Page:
On Monday, forty-four attorney generals wrote a letter calling for Facebook CEO Mark Zuckerberg to scrap plans for a children’s version of Instagram.
“Use of social media can be detrimental to the health and well-being of children, who are not equipped to navigate the challenges of having a social media account,” the letter says. “Further, Facebook has historically failed to protect the welfare of children on its platforms. The attorneys general have an interest in protecting our youngest citizens, and Facebook’s plans to create a platform where kids under the age of 13 are encouraged to share content online is contrary to that interest.”
“As every parent knows, kids are already online. We want to improve this situation by delivering experiences that give parents visibility and control over what their kids are doing,” a spokesperson for Facebook said in a statement to CNN Business. “We are developing these experiences in consultation with experts in child development, child safety and mental health, and privacy advocates. We also look forward to working with legislators and regulators, including the nation’s attorneys general. In addition, we commit today to not showings in any Instagram experience we develop for people under the age of 13.”Facebook is a founding sponsor of a Digital Wellness Lab at Boston Children’s Hospital. The lab will research the effect of digital technology on kids. The social media company wants parents to have more control of what their children post on social media.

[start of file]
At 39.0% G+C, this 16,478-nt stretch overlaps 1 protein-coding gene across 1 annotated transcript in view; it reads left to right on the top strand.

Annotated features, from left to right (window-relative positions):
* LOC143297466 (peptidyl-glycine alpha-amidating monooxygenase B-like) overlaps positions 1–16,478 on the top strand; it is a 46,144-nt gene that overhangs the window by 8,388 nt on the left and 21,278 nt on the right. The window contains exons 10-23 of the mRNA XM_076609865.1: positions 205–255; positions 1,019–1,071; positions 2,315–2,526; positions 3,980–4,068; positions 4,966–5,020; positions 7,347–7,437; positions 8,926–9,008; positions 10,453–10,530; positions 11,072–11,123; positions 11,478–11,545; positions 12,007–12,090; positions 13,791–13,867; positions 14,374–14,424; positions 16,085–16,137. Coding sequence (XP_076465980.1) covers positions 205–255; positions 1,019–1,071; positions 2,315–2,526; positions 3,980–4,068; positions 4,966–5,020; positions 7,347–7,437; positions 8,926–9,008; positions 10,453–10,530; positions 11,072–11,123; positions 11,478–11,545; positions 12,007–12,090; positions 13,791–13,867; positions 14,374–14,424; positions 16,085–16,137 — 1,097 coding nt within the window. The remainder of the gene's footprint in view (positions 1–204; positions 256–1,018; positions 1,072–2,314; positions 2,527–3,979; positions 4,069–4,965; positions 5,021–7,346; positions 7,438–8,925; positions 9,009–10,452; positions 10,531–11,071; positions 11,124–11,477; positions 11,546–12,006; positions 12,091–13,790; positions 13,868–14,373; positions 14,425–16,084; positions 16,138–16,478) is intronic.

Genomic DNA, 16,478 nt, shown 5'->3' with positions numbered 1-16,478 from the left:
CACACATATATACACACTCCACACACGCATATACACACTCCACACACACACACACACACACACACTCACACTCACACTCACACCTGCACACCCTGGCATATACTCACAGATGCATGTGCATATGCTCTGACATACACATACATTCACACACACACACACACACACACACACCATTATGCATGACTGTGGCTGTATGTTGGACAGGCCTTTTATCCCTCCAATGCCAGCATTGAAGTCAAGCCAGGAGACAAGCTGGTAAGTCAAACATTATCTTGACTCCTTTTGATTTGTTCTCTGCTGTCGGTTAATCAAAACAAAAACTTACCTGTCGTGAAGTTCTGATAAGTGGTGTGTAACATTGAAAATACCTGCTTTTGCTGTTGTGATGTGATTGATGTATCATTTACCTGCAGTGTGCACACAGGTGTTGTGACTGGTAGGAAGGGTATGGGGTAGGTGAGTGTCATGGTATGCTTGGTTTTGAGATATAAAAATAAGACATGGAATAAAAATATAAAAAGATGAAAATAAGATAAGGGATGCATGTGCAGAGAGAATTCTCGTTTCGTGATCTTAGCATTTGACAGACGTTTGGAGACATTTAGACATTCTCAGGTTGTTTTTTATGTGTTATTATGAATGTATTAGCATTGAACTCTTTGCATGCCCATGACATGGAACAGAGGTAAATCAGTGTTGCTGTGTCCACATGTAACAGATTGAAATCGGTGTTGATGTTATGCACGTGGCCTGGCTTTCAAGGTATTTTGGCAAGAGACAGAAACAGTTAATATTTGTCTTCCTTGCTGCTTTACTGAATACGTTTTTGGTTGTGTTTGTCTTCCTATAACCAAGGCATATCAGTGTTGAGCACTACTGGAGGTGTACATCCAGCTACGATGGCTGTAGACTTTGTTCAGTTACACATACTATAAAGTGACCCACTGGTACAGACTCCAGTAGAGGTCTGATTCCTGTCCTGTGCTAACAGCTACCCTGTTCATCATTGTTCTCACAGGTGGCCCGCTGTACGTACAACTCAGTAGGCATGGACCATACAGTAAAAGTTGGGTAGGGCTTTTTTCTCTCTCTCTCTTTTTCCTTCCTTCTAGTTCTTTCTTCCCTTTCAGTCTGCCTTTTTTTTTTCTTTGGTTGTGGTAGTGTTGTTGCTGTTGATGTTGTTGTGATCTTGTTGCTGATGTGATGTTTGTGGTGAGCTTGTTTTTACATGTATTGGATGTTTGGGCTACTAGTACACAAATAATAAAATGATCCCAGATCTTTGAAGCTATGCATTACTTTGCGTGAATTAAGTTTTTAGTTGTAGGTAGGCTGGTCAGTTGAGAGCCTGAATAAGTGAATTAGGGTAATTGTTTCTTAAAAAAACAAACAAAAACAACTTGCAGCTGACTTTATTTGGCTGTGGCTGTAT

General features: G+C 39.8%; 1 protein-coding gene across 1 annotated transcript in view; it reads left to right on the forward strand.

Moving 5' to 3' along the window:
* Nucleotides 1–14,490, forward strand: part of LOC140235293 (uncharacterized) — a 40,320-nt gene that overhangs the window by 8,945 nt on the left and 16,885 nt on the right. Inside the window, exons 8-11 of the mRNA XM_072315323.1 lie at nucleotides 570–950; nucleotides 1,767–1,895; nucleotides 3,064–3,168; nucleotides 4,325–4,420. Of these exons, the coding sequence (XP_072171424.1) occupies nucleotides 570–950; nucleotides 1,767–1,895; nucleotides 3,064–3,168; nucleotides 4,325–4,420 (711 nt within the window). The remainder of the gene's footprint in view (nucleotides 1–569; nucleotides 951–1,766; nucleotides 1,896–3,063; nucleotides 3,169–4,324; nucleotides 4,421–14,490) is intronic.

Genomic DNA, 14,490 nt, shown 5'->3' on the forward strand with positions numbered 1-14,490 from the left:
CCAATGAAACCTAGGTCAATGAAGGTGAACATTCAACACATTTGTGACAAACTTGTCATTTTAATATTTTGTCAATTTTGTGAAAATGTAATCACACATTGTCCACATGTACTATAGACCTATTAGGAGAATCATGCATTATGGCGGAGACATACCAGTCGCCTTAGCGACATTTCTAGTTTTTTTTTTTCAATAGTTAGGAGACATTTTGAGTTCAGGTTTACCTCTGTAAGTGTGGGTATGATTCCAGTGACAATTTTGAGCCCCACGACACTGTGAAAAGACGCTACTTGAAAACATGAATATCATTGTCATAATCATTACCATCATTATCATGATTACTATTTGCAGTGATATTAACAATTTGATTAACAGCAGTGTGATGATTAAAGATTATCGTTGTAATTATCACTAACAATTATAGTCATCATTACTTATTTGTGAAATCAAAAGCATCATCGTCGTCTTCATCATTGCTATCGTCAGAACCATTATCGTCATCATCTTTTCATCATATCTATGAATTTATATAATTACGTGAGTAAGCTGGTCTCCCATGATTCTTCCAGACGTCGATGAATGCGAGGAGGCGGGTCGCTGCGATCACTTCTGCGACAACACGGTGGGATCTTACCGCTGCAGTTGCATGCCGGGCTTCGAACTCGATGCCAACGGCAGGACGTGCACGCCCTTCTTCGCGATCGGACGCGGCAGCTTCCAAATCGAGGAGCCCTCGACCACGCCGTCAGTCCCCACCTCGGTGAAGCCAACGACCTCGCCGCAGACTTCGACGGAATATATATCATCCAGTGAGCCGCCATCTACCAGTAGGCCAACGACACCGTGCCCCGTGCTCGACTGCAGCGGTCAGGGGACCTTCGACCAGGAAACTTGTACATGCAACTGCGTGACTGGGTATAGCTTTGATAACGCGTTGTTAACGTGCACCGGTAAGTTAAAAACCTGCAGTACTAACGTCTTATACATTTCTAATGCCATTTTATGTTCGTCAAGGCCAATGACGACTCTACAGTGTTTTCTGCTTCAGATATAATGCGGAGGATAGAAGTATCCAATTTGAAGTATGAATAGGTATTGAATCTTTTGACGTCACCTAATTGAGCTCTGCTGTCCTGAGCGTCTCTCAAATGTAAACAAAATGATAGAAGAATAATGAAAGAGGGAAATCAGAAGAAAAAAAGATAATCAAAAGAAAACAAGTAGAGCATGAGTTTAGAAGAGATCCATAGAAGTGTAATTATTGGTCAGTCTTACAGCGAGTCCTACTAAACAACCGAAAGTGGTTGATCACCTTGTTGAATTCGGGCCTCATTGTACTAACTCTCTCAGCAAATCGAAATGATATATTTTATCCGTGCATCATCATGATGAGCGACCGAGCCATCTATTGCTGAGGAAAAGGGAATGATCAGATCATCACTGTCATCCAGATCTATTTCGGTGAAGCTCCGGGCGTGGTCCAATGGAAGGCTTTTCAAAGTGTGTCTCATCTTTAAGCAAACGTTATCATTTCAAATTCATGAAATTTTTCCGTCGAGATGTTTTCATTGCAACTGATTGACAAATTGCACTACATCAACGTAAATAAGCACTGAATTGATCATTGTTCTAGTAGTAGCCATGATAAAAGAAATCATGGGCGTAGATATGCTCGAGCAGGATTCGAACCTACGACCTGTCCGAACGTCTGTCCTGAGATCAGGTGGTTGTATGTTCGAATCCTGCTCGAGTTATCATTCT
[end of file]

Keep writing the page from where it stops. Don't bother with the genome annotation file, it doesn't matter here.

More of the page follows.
During a Congressional hearing in March, Florida GOP Congressman Gus Bilirakis, asked Zuckerberg if Facebook was trying to monetize children and get them addicted early.
Zuckerberg said the platform is still “early in our thinking” and “there is clearly a large number of people under the age of 13 who would want to use a service like Instagram.”
In March, Instagram published a blog, “Continuing to Make Instagram Safer for the Youngest Members of Our Community.” The blog shares ways that parents can keep their teens safe online.
“We want parents to have the information to help their teens have a safe and positive experience on Instagram,” the blog post says.
The company restricts adults from contacting or following individuals that are under the age of 18.